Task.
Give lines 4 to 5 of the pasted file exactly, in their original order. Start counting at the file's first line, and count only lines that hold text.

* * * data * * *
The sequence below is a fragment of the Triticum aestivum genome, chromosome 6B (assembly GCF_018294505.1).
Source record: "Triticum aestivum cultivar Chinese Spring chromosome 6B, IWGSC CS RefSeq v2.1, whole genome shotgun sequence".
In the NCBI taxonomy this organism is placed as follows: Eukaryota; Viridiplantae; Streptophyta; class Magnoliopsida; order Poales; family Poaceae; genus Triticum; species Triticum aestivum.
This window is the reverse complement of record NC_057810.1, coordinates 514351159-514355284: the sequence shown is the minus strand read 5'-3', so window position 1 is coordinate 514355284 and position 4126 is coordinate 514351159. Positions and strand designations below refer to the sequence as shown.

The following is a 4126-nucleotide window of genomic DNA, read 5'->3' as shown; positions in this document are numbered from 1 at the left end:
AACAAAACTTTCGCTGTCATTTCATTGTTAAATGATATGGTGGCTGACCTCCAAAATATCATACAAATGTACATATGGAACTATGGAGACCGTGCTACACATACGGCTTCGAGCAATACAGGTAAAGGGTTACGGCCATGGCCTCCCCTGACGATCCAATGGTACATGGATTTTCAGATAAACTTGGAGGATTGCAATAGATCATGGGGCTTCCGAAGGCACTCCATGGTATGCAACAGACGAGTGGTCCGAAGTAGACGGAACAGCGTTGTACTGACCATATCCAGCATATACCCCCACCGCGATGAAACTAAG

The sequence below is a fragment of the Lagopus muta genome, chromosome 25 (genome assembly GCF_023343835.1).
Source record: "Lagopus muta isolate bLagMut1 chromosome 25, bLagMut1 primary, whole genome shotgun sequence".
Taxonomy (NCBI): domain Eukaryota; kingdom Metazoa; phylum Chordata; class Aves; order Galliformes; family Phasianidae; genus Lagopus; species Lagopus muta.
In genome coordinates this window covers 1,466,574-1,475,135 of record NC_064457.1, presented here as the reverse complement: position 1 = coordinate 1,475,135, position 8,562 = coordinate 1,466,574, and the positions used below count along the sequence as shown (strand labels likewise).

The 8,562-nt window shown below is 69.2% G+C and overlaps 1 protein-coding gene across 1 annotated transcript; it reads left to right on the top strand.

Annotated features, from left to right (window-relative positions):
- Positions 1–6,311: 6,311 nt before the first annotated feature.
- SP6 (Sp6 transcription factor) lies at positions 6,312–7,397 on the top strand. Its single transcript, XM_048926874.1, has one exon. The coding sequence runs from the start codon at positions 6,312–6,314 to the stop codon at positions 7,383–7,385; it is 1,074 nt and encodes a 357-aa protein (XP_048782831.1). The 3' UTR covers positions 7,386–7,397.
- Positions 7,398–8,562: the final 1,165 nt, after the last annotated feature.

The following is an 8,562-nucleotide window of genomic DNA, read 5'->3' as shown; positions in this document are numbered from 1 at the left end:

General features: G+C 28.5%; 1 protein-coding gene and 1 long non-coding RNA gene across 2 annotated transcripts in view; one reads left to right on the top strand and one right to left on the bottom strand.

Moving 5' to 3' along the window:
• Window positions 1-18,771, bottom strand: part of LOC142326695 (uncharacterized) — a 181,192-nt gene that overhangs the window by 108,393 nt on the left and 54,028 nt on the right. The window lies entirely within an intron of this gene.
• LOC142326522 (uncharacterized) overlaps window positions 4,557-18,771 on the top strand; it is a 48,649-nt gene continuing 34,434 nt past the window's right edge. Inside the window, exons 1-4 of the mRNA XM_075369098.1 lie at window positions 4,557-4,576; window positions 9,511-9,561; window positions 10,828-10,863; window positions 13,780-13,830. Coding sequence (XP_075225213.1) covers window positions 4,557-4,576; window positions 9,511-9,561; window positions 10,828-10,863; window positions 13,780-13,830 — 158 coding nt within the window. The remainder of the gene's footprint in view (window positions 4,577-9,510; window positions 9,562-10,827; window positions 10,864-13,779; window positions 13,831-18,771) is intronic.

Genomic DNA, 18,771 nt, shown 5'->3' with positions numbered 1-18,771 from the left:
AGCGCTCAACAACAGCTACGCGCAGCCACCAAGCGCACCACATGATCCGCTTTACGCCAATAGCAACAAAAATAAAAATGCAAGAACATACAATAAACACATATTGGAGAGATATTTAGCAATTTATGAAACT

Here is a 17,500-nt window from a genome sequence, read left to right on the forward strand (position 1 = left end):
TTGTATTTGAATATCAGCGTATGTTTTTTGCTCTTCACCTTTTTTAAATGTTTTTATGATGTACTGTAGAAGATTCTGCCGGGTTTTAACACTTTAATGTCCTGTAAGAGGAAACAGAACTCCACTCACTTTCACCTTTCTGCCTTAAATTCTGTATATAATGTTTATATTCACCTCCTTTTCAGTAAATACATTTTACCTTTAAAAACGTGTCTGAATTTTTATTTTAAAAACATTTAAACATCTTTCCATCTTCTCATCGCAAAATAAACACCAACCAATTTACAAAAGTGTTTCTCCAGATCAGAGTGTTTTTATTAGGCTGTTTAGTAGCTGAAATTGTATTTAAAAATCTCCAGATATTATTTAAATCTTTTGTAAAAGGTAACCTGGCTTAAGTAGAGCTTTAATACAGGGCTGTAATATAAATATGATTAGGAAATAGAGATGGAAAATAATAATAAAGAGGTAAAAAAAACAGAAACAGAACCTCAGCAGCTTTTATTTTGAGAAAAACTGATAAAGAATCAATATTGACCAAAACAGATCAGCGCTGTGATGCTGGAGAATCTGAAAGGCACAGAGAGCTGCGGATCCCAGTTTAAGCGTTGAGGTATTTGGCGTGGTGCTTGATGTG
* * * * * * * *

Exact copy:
This window is the reverse complement of record NC_057810.1, coordinates 514351159-514355284: the sequence shown is the minus strand read 5'-3', so window position 1 is coordinate 514355284 and position 4126 is coordinate 514351159. Positions and strand designations below refer to the sequence as shown.

The following is a 4126-nucleotide window of genomic DNA, read 5'->3' as shown; positions in this document are numbered from 1 at the left end: